Mexico also mixes its colonial and Indigenous cultures more readily than other places. The attraction’s restaurant is in a Catholic church, which will be used for weddings and other celebrations. The food includes Mayan and Mexican dishes, like chicken tamales and empanadas stuffed with cheese and chiya (a spinach-like plant that’s key to Yucatan cooking).
“We work with investors like Xcaret to develop new experiences and build Mayan villages that help the communities,” Fridman Hirsch points out. “We’re finding that balance between how much can tourism bring opportunities and how much can it destroy something that is precious. We decided that there are no hotels in the Mayan Villages program. They can be built close to the community but not inside. Inside, there will be traditional houses where visitors can have the chance to stay if they wish, and that gives an even deeper connection.”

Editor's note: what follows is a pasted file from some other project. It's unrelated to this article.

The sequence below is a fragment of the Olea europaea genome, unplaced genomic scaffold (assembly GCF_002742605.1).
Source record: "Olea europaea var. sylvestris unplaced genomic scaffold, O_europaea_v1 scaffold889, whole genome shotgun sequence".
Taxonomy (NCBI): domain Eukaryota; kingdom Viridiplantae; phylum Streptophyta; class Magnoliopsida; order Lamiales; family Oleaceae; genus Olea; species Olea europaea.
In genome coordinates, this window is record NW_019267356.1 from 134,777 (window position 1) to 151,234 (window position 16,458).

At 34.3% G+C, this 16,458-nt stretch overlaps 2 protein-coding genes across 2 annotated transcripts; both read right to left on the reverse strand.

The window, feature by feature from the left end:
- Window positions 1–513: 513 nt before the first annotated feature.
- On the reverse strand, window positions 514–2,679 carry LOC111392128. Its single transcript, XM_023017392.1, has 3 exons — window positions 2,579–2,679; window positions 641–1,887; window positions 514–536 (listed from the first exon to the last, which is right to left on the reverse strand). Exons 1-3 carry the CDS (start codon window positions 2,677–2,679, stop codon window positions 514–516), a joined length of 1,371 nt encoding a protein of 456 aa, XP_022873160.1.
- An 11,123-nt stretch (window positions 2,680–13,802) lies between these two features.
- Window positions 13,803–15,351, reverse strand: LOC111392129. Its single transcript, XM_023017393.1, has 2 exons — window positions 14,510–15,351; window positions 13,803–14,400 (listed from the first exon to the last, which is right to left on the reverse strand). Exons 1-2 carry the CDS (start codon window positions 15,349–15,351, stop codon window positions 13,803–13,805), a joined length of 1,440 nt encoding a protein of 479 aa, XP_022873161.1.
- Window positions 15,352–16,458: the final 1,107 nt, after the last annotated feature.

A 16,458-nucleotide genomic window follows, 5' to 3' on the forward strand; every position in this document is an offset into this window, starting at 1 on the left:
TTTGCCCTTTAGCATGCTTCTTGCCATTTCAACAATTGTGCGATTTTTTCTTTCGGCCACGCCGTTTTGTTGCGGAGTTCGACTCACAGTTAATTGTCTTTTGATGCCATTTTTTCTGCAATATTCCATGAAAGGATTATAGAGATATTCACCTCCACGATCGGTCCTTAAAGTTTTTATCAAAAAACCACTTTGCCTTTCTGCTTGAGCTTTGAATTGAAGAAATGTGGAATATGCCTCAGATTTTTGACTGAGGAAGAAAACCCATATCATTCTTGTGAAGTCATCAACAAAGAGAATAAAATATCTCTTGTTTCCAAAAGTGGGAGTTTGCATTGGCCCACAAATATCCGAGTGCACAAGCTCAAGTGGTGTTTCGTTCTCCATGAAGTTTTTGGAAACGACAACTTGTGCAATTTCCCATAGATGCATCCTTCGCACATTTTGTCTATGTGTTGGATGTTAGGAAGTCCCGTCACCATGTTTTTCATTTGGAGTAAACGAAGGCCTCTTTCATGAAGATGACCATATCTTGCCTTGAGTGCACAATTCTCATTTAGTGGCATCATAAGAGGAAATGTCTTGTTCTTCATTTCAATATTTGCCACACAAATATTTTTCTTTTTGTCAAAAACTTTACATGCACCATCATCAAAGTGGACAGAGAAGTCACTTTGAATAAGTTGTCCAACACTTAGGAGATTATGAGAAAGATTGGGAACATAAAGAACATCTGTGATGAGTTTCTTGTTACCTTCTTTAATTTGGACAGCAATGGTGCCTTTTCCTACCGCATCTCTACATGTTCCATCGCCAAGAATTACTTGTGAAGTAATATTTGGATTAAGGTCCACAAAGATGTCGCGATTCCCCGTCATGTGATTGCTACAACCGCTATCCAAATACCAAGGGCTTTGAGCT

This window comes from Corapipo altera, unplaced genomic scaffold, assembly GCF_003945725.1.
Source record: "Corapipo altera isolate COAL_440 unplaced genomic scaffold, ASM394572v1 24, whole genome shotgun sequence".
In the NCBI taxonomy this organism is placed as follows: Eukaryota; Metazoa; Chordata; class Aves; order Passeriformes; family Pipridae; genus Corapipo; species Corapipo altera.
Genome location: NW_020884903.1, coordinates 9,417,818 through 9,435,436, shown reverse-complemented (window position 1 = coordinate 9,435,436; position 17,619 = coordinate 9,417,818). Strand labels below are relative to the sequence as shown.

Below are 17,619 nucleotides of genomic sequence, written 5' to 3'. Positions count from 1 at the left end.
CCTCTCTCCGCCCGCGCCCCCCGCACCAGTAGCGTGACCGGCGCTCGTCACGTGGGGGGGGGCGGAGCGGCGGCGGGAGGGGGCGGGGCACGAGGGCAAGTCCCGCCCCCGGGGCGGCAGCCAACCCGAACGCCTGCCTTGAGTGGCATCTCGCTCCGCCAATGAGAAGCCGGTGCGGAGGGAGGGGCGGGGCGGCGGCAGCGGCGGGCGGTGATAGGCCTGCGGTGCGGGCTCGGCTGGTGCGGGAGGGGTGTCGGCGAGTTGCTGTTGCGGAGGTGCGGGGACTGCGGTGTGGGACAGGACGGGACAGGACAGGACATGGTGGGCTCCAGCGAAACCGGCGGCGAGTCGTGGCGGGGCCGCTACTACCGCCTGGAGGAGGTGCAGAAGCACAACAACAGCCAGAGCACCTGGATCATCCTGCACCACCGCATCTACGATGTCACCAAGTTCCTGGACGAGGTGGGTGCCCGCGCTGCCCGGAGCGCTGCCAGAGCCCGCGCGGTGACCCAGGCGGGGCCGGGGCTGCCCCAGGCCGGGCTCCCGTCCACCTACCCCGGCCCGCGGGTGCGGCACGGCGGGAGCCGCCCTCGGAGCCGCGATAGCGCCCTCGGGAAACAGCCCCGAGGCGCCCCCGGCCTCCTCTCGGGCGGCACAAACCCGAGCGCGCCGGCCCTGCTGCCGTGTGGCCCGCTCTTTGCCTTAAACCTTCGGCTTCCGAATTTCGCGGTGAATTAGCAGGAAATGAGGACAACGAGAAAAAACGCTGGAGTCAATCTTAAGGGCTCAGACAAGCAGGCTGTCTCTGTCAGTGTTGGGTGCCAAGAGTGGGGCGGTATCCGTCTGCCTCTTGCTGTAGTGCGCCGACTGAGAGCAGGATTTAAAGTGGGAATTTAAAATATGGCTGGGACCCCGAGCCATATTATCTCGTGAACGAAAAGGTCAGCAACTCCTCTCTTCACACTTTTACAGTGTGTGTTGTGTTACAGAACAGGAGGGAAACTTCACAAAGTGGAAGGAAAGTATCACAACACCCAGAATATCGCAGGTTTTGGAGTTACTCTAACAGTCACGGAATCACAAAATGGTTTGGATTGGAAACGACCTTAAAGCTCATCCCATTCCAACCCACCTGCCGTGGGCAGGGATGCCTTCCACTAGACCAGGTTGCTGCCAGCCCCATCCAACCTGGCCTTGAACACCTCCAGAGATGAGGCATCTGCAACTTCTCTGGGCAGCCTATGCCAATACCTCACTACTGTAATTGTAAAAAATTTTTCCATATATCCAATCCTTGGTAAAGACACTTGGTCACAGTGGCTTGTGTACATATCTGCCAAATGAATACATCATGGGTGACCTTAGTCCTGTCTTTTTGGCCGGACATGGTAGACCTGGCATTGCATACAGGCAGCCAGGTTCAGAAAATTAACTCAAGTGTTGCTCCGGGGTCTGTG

Xibalba is a $250 million USD park that covers 627 total acres (123 of which have been developed). It is the latest development of Grupo Xcaret, which has erected numerous environmentally focused projects in the region. This latest one is about a 90-minute drive from Playa del Carmen and Cancun in the state of Quintana Roo.
While Xibalba has major financial backing, less extravagant locations are also rewarding for visitors. The park at Santa Cruz Homun has multiple cenotes, including a long, narrow underground one that is accessed only by a series of ladders. Once on the floor, the calcium rock glimmers and the warm water of the swimming pool invites you to dip in. Above ground, the larger cenote is an exotic beauty. Santa Cruz Homun also features small cabins for rent and a casual restaurant.